Louisiana’s legal system ranks 50th — the worst in the nation — according to a new survey from the U.S. Chamber Institute for Legal Reform.
The survey asked senior business executives about their experiences with lawsuits in the state. Eighty-five percent of the companies that participated in the survey said a state's lawsuit environment affects their decisions about expansion.
Lauren Chauvin, director of civil justice reform for the Louisiana Association for Business and Industry (LABI), agrees with the survey.
“Louisiana has one of the worst legal climates in the world," Chauvin told the Louisiana Record. "Louisiana got an 'F' when it comes to judicial accountability. If you’re a business looking to grow or expand in Louisiana, those are scary statistics. And that is before the state itself became one of the biggest plaintiffs.”
Six out of 10 LABI business members report frivolous lawsuits raise the cost of doing business, she said. To allow business to expand, the legal climate needs to improve, according to Chauvin.
“These perceptions matter because they can be influential in business decisions about where to conduct/expand/constrict business operations or sales,” she said.
Chauvin sees government-sponsored lawsuits as a big factor in Louisiana’s poor ranking in the survey. These include lawsuits filed under the State and Local Coastal Resources Management Act as an enforcement action. Five coastal parishes have collectively filed more than 40 such suits, she said.
The general claim in the lawsuits is that oil and gas companies failed to meet their coastal use permit (CUP) obligations, according to Chauvin.
"After the suits were filed, the attorneys seem to pivot to 'unpermitted activities,' hoping to find a friendly judge in one of the five parishes and use this new hunting expedition to create new law in the hopes of a large settlement," she said.
Chauvin said such cases have little transparency, so the public has difficulty telling what's going on.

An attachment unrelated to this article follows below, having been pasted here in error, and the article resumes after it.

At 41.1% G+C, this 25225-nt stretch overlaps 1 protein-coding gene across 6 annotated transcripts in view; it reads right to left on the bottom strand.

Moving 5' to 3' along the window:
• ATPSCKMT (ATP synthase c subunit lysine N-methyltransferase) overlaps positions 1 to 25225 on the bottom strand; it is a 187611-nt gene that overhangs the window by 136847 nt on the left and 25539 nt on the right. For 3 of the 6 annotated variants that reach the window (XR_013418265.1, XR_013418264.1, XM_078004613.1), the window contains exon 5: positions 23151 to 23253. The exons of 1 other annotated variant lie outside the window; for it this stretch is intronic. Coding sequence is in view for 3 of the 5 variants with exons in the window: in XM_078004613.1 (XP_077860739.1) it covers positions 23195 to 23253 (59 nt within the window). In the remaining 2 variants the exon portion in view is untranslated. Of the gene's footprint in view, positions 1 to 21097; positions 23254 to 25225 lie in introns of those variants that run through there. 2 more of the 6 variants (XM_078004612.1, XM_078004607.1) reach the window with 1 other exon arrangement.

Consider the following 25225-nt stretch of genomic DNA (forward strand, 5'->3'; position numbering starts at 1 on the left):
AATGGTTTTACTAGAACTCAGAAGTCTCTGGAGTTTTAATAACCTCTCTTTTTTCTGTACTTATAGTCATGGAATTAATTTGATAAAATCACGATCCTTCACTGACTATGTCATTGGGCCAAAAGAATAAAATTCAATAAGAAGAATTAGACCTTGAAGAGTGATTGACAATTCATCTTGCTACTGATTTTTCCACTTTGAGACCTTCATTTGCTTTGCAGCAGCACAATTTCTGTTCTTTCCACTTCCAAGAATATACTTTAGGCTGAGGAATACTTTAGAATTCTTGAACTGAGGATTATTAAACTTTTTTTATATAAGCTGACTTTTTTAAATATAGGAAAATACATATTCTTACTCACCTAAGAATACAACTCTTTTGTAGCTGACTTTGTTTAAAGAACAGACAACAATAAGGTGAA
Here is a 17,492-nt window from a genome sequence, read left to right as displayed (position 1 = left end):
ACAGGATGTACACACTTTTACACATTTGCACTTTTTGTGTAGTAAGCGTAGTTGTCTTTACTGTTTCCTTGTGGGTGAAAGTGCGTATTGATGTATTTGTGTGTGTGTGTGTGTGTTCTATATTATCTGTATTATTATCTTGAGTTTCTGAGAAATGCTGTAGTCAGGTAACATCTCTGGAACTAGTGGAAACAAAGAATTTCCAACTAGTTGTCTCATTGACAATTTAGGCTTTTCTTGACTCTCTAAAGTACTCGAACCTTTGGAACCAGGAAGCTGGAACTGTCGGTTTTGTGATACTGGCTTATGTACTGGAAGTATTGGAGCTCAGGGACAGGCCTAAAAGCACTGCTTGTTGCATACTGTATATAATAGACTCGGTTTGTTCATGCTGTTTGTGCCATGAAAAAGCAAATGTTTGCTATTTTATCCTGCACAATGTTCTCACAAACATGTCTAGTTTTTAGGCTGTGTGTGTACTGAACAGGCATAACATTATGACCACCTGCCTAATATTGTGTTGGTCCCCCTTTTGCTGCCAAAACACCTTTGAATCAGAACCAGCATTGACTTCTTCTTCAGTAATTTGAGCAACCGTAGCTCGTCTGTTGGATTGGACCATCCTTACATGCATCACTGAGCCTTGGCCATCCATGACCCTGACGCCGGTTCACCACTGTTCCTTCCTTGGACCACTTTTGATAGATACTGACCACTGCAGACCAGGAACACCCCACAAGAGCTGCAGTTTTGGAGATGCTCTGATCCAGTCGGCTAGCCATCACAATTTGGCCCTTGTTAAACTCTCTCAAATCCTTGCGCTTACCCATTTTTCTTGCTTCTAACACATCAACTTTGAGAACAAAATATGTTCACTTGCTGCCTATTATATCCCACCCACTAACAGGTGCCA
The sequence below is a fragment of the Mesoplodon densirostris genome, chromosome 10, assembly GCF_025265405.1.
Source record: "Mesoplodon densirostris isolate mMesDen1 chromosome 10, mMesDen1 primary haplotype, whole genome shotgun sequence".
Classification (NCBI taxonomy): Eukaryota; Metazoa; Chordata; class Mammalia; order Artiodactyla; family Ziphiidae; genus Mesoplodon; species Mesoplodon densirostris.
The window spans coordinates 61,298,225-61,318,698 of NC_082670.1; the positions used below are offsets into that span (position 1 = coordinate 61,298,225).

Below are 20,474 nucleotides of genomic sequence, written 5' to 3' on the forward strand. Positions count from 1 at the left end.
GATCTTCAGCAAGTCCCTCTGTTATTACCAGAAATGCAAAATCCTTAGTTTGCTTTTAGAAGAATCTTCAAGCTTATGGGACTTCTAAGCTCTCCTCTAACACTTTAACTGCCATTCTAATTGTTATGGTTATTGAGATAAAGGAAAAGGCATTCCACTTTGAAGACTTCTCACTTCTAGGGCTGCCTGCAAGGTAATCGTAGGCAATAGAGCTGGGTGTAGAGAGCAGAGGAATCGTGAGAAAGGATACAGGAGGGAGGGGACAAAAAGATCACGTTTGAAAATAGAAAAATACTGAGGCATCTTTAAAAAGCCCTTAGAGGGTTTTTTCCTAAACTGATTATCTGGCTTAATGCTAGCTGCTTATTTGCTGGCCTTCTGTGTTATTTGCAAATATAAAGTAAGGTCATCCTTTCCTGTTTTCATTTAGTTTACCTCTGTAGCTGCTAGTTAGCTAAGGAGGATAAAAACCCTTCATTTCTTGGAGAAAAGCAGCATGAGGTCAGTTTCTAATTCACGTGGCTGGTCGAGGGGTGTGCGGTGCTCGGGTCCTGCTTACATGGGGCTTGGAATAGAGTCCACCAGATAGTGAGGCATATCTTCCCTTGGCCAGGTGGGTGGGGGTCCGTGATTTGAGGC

"The legal work and compensation of those private attorneys is often shielded from public scrutiny by claims of attorney-client privilege,” she said.
Another critical factor, Chauvin said, is the high rate for auto insurance in Louisiana.
"Louisiana’s jury trial threshold is a major factor in the state’s rank as second in the country for auto insurance rates, which consequently causes small businesses, especially trucking companies, to pay exorbitant rates because these lawsuits have taken away options for lower rates," she said. "These high premiums are preventing them from reinvesting and growing their businesses and helping our state’s economy grow.”
Legislative remedies to help the situation are available, however, Chauvin said.
“First, remove the ($50,000) jury trial threshold," she said. "For a small-business owner, even one frivolous lawsuit can cause them to shut their doors. While a $50,000 lawsuit may not mean much to a larger business, for a small firm it can be devastating.”
Another legislative remedy, according to Chauvin, would be to repeal direct action -- that is, the ability to sue the insurance company rather than the insured person.
"Third, reinforce regulatory agencies and demand APA (Administrative Procedure Act) compliance," she said. "Companies need to be able to trust that the state will follow the stated APA compliance statutes and rules. They need to know that the first time they are going to hear about an alleged infraction isn’t when they are served with a lawsuit."
Finally, state and local government agencies must stop hiring private outside counsel to harass businesses that are operating legally, Chauvin said.